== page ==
Trapped inside an electronic arena, where love, and escape, do not compute! The next night by Passengerfilms and UCL Urban Lab is on the theme of virtual space, with films and talks ranging from code and gaming to architectural simulation – at 7.30pm on Thursday the 19th April at St John on Bethnal Green (opposite Bethnal Green tube station on the Central Line).
The feature film is the canonical cyber fantasy, ‘Tron’ (1982), with Jeff Bridges as a programming genius and hacker taken captive and held prisoner within the computer main frame itself. As a virtual world and arcade game designer, he meets many of his own programmes in the digital civilization – a world of circuitry, ‘scuzzy code’, arcade game grids, computer-generated superheroes and webs of neon light, all under the control of an abusive corporate digital entity. The film is a visually stunning and original piece of science fiction about software and the nature of belief in invisible realms (with many of the programmes faithfully holding to a belief in external human ‘Users’ in the world outside). It’s had a long-term effect on the film industry, as well as being a crucial landmark in the way we visualise and animate ‘code/space’. See trailer here.
The first short film will be ‘Augmented City 3D’ by Keiichi Matsuda. Matsuda uses video to examine the implications of emerging technologies for human perception and the built environment, focusing on the integration of media into everyday life. He has a multi-disciplinary approach, using a mixture of video, motion graphics, interaction design, and architecture to create vibrant “hyper-real” environments where the distinctions between physical and virtual start to dissolve. The second shorts will be ‘Golden Age The Simulation’ and ‘Golden Age Somewhere’ by the collective Factory Fifteen, surreal spatial simulacrums combining 3D visualisation, engineering, animation and photography. This will be introduced by film-maker and Factory Fifteen director Paul Nicholls.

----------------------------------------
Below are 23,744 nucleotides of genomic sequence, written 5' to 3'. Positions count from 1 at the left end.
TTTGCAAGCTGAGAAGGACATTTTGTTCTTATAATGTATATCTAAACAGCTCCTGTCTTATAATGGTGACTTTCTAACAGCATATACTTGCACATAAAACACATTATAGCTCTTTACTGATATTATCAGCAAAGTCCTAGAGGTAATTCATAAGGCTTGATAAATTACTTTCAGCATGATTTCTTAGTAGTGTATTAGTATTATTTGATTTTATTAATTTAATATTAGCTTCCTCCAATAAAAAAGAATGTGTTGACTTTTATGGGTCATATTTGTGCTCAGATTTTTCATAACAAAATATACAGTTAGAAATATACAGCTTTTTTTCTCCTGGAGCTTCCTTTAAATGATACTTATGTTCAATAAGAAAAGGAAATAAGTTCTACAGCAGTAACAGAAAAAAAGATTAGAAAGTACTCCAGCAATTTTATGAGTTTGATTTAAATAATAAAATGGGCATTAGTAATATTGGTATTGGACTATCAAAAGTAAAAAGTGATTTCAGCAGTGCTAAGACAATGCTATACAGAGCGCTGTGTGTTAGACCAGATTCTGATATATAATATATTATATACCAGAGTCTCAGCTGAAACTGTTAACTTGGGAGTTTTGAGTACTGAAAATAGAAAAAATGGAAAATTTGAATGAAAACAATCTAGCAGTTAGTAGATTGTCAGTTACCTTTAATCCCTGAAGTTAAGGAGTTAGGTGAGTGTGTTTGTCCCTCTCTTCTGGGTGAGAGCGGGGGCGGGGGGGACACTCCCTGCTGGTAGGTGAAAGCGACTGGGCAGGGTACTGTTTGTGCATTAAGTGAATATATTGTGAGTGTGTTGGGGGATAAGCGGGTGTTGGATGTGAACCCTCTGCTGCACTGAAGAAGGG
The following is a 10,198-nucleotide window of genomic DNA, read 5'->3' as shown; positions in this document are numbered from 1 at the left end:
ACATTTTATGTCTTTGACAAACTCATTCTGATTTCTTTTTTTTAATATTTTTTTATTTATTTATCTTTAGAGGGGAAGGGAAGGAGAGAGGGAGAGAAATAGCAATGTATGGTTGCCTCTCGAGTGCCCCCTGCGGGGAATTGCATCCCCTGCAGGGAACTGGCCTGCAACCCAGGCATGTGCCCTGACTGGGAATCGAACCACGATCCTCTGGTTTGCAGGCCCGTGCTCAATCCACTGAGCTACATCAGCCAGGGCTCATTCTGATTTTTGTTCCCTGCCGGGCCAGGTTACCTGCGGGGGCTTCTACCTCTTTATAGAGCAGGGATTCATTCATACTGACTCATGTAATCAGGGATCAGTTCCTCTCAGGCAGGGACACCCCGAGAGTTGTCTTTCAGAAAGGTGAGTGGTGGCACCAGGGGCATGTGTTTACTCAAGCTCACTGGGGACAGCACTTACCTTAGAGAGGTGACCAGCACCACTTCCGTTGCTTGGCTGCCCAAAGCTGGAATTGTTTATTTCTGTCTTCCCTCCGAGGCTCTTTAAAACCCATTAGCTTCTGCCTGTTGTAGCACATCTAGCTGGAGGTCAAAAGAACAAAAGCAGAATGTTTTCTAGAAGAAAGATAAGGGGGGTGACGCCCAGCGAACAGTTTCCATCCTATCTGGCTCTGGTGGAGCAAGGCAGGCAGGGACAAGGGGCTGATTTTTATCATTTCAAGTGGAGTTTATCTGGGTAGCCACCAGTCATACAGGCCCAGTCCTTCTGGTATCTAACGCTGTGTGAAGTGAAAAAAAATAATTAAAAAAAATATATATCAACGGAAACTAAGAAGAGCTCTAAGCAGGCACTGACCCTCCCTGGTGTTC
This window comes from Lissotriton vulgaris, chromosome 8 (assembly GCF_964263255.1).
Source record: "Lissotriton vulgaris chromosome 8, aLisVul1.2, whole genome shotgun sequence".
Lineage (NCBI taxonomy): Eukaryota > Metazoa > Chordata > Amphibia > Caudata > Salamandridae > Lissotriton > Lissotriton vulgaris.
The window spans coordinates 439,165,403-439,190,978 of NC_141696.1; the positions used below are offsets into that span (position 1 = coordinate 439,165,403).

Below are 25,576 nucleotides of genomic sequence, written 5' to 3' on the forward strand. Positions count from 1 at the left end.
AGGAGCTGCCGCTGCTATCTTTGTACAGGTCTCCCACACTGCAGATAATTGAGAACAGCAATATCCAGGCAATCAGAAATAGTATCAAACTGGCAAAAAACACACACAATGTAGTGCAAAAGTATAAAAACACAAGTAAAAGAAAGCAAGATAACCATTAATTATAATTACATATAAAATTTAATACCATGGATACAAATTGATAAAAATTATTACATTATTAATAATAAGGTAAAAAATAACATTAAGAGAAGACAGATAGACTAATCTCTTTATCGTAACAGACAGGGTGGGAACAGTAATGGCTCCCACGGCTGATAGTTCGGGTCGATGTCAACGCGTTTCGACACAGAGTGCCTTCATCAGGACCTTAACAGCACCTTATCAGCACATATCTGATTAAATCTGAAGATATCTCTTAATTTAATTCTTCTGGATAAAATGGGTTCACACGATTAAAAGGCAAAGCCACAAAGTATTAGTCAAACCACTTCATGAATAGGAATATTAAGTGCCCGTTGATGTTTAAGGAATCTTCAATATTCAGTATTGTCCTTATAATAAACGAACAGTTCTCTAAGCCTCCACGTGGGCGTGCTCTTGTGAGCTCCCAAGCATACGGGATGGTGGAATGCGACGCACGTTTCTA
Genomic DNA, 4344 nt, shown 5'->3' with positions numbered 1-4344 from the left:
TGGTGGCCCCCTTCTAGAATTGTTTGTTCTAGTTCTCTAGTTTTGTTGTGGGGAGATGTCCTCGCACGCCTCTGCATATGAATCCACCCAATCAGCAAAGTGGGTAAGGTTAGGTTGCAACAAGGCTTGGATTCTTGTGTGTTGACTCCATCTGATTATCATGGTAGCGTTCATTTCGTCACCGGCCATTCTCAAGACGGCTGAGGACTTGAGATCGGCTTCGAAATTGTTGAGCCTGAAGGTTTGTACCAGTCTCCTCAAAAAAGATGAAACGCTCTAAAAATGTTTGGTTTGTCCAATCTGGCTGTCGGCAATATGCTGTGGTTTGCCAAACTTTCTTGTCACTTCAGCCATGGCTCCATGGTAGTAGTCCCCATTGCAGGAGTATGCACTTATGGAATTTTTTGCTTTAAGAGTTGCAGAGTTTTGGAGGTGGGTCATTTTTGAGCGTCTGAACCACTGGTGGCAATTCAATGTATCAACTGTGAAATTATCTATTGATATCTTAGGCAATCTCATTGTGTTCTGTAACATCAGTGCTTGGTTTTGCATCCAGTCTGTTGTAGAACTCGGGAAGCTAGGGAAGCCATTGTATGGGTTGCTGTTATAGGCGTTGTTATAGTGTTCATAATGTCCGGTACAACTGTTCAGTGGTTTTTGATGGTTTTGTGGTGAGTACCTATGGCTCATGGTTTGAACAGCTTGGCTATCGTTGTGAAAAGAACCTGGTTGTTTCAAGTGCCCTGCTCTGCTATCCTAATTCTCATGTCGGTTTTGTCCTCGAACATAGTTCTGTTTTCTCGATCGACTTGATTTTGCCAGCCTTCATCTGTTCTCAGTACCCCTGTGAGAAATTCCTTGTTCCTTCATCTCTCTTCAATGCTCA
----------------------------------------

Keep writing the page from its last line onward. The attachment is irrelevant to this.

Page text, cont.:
The geographer Rob Kitchin, Director of the National Institute of Regional and Spatial Analysis and researcher in cartography, philosophy and data, will talk about ‘Tron’ and the ‘spatial contours’ of software and software imaginaries. Rob’s forthcoming book, co-written with Martin Dodge, is about how code can be seen to ‘produce’ space and is called Code/Space: Software and Everyday Life. Sam Kinsley, Research Fellow at the Digital Cultures Research Centre at the University of the West of England, will also talk about how geographers have conceived and written about technicity and code and how it affects the architecture of our lives: see here his ‘Preliminary bibliography for studies of Code/Spaces’.
The imagined spatialities of computer environments and augmented realities are important because, as Kitchin and Dodge argue, these realms continue to configure and reconfigure our everyday social and economic lives. We’ve often – in film as otherwise – imagined these operations taking place in another dimension, or in a transcendental space. As Kevin Flynn (Jeff Bridges) puts it: ‘On the other side of the screen, it all looks so easy…’ So fire up your light-cycles and come join us in the electronic realm at 7.30pm! (Bring cash for the bar…)
St John on Bethnal Green, 200 Cambridge Heath Road, E2 9PA. Entry £4.